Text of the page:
In the old days one hallmark of a professional photographer was that the photog was never without a camera. By that standard, today just about all of us are professionals.
Cell phone cameras are ubiquitous. Now we go through our days visually armed, as it were, often immediately emailing friends the resulting photo reconnaissance of our lives. We post these mega-pixel bits and bytes of our lives in our Facebook albums. We tweet them to whoever will follow. We collect them in vast numbers on our computers. Sometimes they are dark, blurry rectangles that assert simply that we exist. Sometimes they surprise us with unspeakable depth, transforming even a random moment into a powerful enduring memory. Sometimes we make prints of them so they can become our companions, or even turn them into hardcover, realio-trulio coffee-table books all about us.
What does it all mean? Have we all become self-obsessed users of the latest must-have tech-tools for noting, recording and sharing our lives? Or think of this – have we, perhaps, all become historians newly in procession of cutting-edge tools for making meaning. Using these tools is it possible that we can now translate our busy, sometimes chaotic lives into the illustrated narratives that, upon reflection, help us understand who we are, where we fit and what we mean.
Here is a small example of what I am getting at. I have spent about an equal number of years in my life working as a Jewish educator and as a photographer. Recently, I have begun to photograph bar/bat mitzvahs – but with what I believe is an interesting twist that incorporates the sensibilities of both.
It is not just about a party. And it is certainly not about lining up the family and at my prompt encouraging them to, Say cheese. In fact, I do as little directing as possible. Just like you can with your cell cameras at the ready, I am after stories from real life. I begin months before photographing the child studying, working with the rabbi and cantor, documenting the mitzvah project, the party planning, the suit/dress shopping, anything related to any aspect of what is involved in a 21st Century bar/bat mitzvah – taking pictures that ultimatelygive me the raw material to tell a much bigger story. Now a trusted confidant, I interview the child exploring what they make of all the attention being heaped upon them, their Torah reading, their expectations, and their fears. I talk to the parents about their child, their aims for the event, their Jewish identities and what they hope to pass on to their children. Then I weave a narrative words and pictures and I put them in a book a personal history book that can play an important role in helping a family define and express the meaning of the experience.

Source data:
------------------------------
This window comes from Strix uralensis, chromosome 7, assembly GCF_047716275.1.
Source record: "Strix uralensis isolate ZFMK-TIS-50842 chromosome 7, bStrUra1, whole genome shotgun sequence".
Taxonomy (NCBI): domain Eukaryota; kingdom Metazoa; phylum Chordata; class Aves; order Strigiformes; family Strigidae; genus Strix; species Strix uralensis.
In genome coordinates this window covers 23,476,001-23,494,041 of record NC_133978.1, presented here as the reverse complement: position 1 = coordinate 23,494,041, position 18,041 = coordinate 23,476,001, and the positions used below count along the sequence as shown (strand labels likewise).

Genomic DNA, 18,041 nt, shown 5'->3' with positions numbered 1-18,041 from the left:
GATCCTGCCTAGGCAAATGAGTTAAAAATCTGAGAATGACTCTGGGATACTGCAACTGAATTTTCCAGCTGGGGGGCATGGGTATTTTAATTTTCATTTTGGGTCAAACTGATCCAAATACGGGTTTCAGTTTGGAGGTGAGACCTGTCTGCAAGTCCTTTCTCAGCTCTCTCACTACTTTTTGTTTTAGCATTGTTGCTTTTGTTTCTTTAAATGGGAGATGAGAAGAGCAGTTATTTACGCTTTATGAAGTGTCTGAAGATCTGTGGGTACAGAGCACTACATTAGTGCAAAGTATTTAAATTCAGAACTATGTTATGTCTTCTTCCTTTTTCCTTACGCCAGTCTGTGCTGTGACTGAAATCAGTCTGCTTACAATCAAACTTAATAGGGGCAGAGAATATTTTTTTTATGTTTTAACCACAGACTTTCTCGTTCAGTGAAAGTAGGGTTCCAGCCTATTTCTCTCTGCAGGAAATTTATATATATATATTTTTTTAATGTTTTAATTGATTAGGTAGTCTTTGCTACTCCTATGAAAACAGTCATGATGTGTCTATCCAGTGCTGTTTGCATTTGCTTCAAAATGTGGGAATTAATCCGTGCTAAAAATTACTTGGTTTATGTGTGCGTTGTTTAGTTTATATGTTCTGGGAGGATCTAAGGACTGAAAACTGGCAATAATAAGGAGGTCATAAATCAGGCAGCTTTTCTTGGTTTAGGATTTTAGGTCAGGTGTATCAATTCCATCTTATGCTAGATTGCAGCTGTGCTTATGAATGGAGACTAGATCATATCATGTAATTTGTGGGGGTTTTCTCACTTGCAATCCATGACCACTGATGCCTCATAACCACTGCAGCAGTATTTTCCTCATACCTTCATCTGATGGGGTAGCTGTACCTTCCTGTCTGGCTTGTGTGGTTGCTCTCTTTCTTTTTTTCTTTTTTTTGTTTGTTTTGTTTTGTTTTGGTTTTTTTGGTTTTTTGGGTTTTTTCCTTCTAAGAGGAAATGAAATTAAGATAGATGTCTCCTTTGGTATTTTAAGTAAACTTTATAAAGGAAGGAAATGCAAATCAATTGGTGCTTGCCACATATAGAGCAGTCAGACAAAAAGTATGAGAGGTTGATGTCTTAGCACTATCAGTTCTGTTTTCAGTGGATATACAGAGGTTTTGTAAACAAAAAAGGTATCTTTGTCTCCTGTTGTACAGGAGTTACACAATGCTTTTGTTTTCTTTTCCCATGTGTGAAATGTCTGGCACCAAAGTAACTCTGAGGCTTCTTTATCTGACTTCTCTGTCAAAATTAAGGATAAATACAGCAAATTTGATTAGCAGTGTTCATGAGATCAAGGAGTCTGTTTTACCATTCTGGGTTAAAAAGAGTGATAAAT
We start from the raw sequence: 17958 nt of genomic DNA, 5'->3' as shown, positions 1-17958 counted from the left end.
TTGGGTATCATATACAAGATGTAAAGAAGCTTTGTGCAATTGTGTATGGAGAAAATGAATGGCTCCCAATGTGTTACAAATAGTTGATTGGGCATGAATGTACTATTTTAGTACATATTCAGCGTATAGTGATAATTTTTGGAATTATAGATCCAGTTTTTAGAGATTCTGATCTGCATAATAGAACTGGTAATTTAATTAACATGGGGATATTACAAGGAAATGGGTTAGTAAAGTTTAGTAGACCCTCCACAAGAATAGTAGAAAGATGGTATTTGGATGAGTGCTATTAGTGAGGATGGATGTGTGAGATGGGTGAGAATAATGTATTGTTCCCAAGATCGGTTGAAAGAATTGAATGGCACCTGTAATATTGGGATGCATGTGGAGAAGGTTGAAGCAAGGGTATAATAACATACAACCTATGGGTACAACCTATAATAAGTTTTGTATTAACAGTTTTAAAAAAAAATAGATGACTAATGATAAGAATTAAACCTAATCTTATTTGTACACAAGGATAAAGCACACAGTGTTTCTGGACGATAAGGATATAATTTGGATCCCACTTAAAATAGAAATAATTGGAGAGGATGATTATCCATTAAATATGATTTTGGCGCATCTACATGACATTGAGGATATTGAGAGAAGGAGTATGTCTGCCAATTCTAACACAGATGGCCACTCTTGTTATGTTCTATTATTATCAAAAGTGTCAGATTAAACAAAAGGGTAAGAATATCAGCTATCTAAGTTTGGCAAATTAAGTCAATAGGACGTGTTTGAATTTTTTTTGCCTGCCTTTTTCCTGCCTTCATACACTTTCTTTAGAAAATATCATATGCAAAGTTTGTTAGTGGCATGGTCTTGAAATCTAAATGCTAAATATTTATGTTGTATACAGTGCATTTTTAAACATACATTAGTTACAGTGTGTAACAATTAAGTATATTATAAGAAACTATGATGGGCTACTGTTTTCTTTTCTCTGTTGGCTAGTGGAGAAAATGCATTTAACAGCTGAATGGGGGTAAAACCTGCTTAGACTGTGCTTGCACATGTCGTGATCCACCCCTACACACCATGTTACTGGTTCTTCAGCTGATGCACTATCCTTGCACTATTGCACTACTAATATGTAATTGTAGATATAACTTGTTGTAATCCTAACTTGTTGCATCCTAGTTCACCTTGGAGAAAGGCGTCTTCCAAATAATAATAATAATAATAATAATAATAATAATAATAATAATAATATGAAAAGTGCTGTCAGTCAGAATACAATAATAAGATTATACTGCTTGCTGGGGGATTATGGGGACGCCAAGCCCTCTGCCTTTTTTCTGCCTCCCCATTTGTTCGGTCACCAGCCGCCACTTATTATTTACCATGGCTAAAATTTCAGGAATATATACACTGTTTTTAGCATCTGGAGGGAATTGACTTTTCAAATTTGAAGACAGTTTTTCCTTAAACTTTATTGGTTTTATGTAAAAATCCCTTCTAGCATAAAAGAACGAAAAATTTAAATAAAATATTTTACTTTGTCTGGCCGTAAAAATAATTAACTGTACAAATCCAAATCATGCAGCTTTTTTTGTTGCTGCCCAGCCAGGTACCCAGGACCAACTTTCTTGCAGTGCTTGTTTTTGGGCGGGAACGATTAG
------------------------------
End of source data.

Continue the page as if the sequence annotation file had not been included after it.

And, here is something to consider – even the very fact of photographing makes meaning. Remember, Im not talking about a Say cheese grab-shot. But Im also not suggesting anything about the quality of the camera you might use. Im talking about the quality of paying a particular kind of attention that has the capacity to suggest to your young subject that THESE aspects of your process (the study, the talks with the rabbi, the time spent alone drilling words of Torah, etc.) are significant and valuable. And the resulting photographs then can take their rightful place.
And the photographs make the memories. Thats why we take pictures. We grab from the swift flow of undifferentiated life a few split seconds of our lives and say, Stop! Just now I want you to be this age, with these people, in this place forever. Such pictures, especially at peek moments can help to define who we are.
Consider the photo documentation of your own life. How your memories are sparked when you peruse an old album. Look at my big hair! Those are some crazy lapels! Look how beautiful Mom was when she was young. What if the interior monologue could continue Here I am before my Bat Mitzvah. Im so proud that or Wow, this was the first time I touched a Torah. or Here I am in the rabbis study Pie in the sky? Perhaps, but without the photographic jolts to memory over the years the event loses its specificity and its power to shape identity. Identity = authentic experiences, sensitively documented and well remembered. My own, now adult, daughter is still awed by the photos that remind her that all those people had come to see HER.
At a recent Bat Mitzvah the family stood on the bima with the rabbi reciting the Havdalah blessings. They tasted the wine, smelled the spices, illuminated their fingertips but missed, until they saw the photograph, the moment when a daughter, caught up in her thoughts and feelings, rested her head on her mothers shoulder. It lasted for a second. Went unnoticed. But the photograph now has great familial power. The photograph creates the memory. The memory is inexorably tied to this very intimate and Jewish moment.
You have the tools. You have the digital means to enter the rush of ones and zeros and use it to stop time, to write histories, to interpret the present in service of the future, to fill the histories of those around you with the memories of Jewish moments. And these moments make meaning. They illustrate the narratives through which we come to know who we are.
The Meaning of Family Photographs by Charles Williams
Reading Photographs to Write With Meaning and Purpose, Grades 412 by Leigh Van Horn
Social Media And The New Meaning of Photographs
Family Photographs: Content, Meaning and Effect by Julia Hirsch
David Frank was a photojournalist and graphics editor at various newspapers in Michigan before becoming a Jewish educator and the Director of Conferences at CAJE. He is a storyteller, always trying to tell the public story, the back story, the whole story – your story. He makes art out of both the simple and the sublime moments in life. He lives in New Jersey. You can learn more about his photography at http://www.davidfrankphoto.com